NISSAN VERSA NO LONGER CHEAPEST CAR
ON THE MARKET, AND THAT’S GOOD NEWS
For its first two generations, the Nissan Versa was the least expensive vehicle available on the market. That’s no longer the case, but that is good news.
The redesigned 2020 Versa subcompact sedan may be slightly more expensive but gives back with a long list of standard features that include many items often — make that usually — not available in the subcompact segment.
That holds true for even the formerly bare bones base S trim which shares such features as automatic on/off headlights with high-beam assist, Bluetooth hands-free phone, power windows with one-touch auto down for the driver’s side, 7-inch touchscreen, automatic emergency braking with pedestrian detection, cruise control, and lane departure warning with its more upscale brethren SV and SR models.
The top-of-the-line SR trim, upon which this review is based, adds such niceties as a leather-wrapped steering wheel, 17-inch aluminum alloy wheels (the S model comes with15-inch steel wheels), LED headlights and fog lights, special SR fabric for the seats, automatic climate control, 6-speaker audio system with satellite radio, NissanConnect with Apple CarPlay and Android Auto, and blind-spot warning.
A Convenience Package that adds heated front seats and Intelligent Control is offered on the SR class as well for $800.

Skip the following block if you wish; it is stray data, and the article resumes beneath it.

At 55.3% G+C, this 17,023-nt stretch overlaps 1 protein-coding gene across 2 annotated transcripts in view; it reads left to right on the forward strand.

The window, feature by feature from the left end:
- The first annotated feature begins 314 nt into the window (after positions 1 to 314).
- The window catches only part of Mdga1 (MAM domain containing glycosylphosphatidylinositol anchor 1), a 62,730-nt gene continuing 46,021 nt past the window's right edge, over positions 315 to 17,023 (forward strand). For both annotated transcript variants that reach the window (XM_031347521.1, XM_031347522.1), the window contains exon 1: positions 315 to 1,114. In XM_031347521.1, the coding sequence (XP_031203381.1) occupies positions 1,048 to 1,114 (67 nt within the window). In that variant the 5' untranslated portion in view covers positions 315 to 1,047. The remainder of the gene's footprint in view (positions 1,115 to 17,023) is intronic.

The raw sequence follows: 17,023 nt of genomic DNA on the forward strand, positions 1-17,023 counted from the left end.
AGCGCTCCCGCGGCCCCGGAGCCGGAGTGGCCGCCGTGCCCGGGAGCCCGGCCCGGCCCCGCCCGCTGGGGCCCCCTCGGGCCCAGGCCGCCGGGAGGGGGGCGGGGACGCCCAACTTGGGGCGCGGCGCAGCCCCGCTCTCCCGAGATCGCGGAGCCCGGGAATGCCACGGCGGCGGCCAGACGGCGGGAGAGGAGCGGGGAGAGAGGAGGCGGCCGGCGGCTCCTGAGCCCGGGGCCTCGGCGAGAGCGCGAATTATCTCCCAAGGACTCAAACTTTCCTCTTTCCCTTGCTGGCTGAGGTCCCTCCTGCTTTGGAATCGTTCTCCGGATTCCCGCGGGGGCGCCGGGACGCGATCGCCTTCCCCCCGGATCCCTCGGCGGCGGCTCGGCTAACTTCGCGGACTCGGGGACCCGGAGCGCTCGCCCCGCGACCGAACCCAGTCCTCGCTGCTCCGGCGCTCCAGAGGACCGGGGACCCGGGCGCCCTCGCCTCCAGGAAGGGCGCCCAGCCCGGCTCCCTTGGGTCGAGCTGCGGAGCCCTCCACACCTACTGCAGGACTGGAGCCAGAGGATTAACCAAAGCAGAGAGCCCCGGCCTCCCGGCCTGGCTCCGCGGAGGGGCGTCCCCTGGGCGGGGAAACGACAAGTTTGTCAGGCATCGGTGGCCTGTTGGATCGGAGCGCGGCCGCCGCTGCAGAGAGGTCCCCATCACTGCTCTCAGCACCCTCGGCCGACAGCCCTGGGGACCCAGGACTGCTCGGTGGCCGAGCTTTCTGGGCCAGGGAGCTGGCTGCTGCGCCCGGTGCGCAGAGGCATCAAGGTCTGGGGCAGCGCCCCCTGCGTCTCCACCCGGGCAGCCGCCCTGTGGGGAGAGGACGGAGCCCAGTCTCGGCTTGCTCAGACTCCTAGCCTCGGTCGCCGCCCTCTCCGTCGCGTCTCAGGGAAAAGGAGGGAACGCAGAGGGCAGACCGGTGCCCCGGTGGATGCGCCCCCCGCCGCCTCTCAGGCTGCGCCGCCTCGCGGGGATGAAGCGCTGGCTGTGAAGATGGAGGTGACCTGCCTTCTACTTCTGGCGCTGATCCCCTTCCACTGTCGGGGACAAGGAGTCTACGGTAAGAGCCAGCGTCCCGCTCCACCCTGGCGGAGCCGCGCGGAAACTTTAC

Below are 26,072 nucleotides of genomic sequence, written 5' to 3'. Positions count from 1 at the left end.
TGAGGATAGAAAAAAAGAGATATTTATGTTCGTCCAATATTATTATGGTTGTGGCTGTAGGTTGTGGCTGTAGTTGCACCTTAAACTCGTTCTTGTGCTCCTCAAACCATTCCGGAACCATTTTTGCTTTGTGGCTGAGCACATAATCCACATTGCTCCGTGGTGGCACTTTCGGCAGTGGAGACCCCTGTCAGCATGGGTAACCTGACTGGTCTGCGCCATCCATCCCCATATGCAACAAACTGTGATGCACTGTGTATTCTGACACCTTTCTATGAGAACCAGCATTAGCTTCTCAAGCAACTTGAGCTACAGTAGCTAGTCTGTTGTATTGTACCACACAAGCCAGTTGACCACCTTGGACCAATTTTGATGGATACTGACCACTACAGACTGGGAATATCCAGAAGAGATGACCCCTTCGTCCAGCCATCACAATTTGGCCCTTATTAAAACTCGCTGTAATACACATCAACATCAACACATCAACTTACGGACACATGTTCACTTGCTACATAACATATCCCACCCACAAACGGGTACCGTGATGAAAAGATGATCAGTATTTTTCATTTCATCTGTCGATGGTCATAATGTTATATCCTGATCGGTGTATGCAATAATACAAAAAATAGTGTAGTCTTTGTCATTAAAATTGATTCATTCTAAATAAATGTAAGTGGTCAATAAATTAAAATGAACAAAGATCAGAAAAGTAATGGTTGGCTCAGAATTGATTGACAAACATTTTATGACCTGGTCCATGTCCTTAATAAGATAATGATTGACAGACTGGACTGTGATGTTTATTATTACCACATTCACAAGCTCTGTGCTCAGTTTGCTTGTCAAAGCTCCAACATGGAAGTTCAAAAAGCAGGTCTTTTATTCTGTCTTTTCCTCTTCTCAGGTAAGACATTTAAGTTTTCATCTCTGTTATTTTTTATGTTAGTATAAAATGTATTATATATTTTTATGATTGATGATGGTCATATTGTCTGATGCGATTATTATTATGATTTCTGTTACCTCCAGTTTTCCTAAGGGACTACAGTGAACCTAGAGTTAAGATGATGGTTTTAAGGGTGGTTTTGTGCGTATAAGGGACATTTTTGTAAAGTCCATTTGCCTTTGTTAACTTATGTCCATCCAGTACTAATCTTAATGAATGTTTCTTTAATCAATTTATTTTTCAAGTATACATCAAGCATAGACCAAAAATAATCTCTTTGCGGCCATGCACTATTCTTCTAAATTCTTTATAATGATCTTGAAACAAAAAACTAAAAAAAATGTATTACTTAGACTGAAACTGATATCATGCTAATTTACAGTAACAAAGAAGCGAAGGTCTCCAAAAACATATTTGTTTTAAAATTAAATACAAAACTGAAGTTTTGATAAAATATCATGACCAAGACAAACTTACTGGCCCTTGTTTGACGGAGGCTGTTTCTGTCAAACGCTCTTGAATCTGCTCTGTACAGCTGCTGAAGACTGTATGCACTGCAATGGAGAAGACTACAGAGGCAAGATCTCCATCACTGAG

Imagine that. Adaptable cruise control in an economy vehicle.
All Versa models come with the a 1.6-liter, 4-cylinder engine. A 5-speed manual transmission is standard on the S model and a ontinuously Variable Transmission dubbed Xtronic is an option on the S and standard on SV and SR models. All Versas are front-wheel drive.
That power train could use a little more oomph with horsepower at only 122 ponies and torque at 114 pound-feet. Still, that's an increase of 14 and 7 percent over the previous model, and fuel numbers are outstanding. With the CVT, the Versa is rated at 32 miles-per-gallon city, 40 highway, and 35 combined using regular unleaded. Numbers are slightly lower (27/35,30) with the manual.
The extra features aren’t the only differences for the 2020 Versa. At 177 inches and 68.5 inches, the 2020 model is 1.6 and 1.8 inches longer and wider, respectively, than its predecessor. It also sits a bit lower, and cargo space is a generous 15.0 cubic feet in the SR and 14.7 for the S and SV.
As mentioned earlier, these improvements did come at a cost. The base Versa S with the manual transmission has a starting MSRP of $15, 625 including the $895 destination and delivery fee, a jump of about $2,200 over the cost of the 2019 model.
The SR starts at $19,135, and a well-equipped model with options like the Convenience, Electronics, and Lighting packages, center armrest with storage (very minimal storage), and carpeted floor and trunk mats ran the total on my test car to $21,490.
The SV is in between at $18,355.
What I liked about the 2020 Nissan Versa SR: It comes with a lot of standard technological features that are easy to operate. The redesigned included use of some higher grade materials for the interior, which raises cabin ambiance. Fuel economy is among the best in its class.
What I didn’t like about the 2020 Nissan Versa SR: The console’s storage compartment is so small it is pretty much useless. Legroom in the back is a bit on the stingy side (31.0 inches).
Would I buy the 2020 Nissan Versa SR? I would give it more consideration now than in the past. It’s no longer the least expensive vehicle on the market today, relinquishing that distinction to hatchbacks Chevrolet Spark and the Mitsubishi Mirage. But the Versa comes with many features that usually aren’t found in the segment.